7. Input Validation
      8. State Management
      9. Styles
      10. Master Pages
      11. Site Navigation
      12. Authentication and Authorization
      13. Reading from and Writing to a SQL Server Database
      14. Summary
    2. Chapter 20: Deploying Web Applications
      1. Internet Information Services
      2. IIS Configuration
      3. Copying a Website
      4. Publishing a Web Application
      5. Summary
  6. Part IV: Data Access
    1. Chapter 21: File System Data
      1. Streams
      2. The Classes for Input and Output
      3. Serialized Objects
      4. Monitoring the File System
      5. Summary
    2. Chapter 22: XML
      1. XML Documents
      2. Using XML in Your Application
      3. Summary
    3. Chapter 23: Introduction to LINQ
      1. First LINQ Query
      2. Using the LINQ Method Syntax
      3. Ordering Query Results
      4. Understanding the orderby Clause
      5. Ordering Using Method Syntax
      6. Querying a Large Data Set
      7. Using Aggregate Operators
      8. Querying Complex Objects
      9. Projection: Creating New Objects in Queries
      10. Projection: Method Syntax
      11. Using the Select Distinct Query
      12. Using the Any and All Methods
      13. Ordering by Multiple Levels
      14. Multi-Level Ordering Method Syntax: ThenBy
      15. Using Group Queries
      16. Using Take and Skip
      17. Using First and FirstOrDefault
      18. Using the LINQ Set Operators
      19. Using Joins
      20. Summary
    4. Chapter 24: Applying LINQ
      1. LINQ Varieties
      2. Using LINQ with Databases
      3. Installing SQL Server and the Northwind Sample Data
      4. First LINQ to Database Query
      5. Navigating Database Relationships
      6. Using LINQ with XML
      7. LINQ to XML Functional Constructors
      8. Saving and Loading an XML Document
      9. Working with XML Fragments
      10. Generating XML from Databases
      11. How to Query an XML Document
      12. Using LINQ to XML Query Members
      13. Summary
  7. Part V: Additional Techniques
    1. Chapter 25: Windows Communication Foundation
      1. What Is WCF?
      2. WCF Concepts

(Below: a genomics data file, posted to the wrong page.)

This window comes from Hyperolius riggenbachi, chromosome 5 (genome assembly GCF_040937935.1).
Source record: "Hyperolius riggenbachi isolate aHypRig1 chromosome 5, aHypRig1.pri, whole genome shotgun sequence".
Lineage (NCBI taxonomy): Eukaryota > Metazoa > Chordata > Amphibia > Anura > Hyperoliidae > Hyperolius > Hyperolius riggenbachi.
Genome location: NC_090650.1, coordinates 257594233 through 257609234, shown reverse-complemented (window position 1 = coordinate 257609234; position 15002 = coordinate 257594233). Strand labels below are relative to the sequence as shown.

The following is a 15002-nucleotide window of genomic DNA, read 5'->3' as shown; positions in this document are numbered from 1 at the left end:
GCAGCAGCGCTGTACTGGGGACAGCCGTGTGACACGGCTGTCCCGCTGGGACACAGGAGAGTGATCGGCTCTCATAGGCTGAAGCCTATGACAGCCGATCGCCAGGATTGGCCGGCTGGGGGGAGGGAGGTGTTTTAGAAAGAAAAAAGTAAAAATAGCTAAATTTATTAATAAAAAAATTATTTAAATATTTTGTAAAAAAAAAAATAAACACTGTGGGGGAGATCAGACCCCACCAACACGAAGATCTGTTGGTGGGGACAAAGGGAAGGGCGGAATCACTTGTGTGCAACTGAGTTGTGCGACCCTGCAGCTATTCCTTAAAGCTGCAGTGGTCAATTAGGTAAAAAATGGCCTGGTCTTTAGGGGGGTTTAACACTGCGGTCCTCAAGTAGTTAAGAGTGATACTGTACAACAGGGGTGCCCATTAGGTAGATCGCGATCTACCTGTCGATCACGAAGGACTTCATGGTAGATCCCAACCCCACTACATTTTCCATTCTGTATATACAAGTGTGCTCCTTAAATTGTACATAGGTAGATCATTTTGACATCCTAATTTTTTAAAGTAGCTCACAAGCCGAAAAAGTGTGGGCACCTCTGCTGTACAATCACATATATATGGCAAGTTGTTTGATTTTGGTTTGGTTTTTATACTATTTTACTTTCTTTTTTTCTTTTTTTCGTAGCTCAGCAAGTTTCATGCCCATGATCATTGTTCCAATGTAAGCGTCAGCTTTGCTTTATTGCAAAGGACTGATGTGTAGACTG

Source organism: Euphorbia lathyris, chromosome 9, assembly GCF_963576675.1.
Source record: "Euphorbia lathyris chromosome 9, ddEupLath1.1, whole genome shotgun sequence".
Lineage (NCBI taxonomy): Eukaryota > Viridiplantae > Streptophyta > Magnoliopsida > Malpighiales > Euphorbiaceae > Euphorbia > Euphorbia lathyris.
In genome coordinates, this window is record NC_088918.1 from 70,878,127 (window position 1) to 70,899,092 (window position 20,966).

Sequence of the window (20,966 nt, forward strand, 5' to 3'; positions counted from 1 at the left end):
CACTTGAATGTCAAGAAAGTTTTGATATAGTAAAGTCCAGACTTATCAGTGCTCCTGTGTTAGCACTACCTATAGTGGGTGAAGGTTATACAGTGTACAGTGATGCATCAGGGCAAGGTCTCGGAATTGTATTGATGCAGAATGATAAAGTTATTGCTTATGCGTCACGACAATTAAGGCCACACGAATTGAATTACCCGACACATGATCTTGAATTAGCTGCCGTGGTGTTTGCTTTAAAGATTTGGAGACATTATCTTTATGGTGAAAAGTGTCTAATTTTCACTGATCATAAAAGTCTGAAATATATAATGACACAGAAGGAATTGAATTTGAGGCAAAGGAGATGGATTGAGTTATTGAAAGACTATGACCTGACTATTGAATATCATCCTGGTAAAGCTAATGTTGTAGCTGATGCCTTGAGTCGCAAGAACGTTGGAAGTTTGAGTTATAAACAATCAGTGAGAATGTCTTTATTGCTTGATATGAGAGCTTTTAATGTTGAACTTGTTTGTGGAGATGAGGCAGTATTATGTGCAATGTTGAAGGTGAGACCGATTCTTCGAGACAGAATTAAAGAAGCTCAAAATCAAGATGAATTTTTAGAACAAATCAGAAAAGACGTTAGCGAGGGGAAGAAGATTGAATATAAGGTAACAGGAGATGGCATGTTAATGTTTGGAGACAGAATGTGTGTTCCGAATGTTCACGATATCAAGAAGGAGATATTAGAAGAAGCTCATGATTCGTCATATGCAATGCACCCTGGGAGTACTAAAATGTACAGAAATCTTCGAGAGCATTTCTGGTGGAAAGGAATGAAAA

3. WCF Programming
      4. Summary
    2. Chapter 26: Windows Workflow Foundation
      1. Hello World
      2. Workflows and Activities
      3. Arguments and Variables
      4. Custom Activities
      5. Summary
  8. Appendix A: Exercise Solutions
  9. Introduction
  10. Advertisement
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INTRODUCTION

C# IS A RELATIVELY NEW LANGUAGE that was unveiled to the world when Microsoft announced the first version of its .NET Framework in July 2000. Since then its popularity has rocketed, and it has arguably become the language of choice for both desktop and web developers who use the .NET Framework. Part of the appeal of C# comes from its clear syntax, which derives from C/C++ but simplifies some things that have previously discouraged some programmers. Despite this simplification, C# has retained the power of C++, and there is now no reason not to move into C#. The language is not difficult and it’s a great one to learn elementary programming techniques with. This ease of learning, combined with the capabilities of the .NET Framework, make C# an excellent way to start your programming career.

The latest release of C#, C# 5, which is included with version 4.5 of the .NET Framework, builds on the existing successes and adds even more attractive features. The latest release of Visual Studio (Visual Studio 2012) and the Visual Studio Express 2012 line of development tools also bring many tweaks and improvements to make your life easier and dramatically increase your productivity.

This book is intended to teach you about all aspects of C# programming, from the language itself, through desktop and web programming, to making use of data sources, and finally to some new and advanced techniques. You’ll also learn about the capabilities of Visual Studio 2012, and all the ways that ...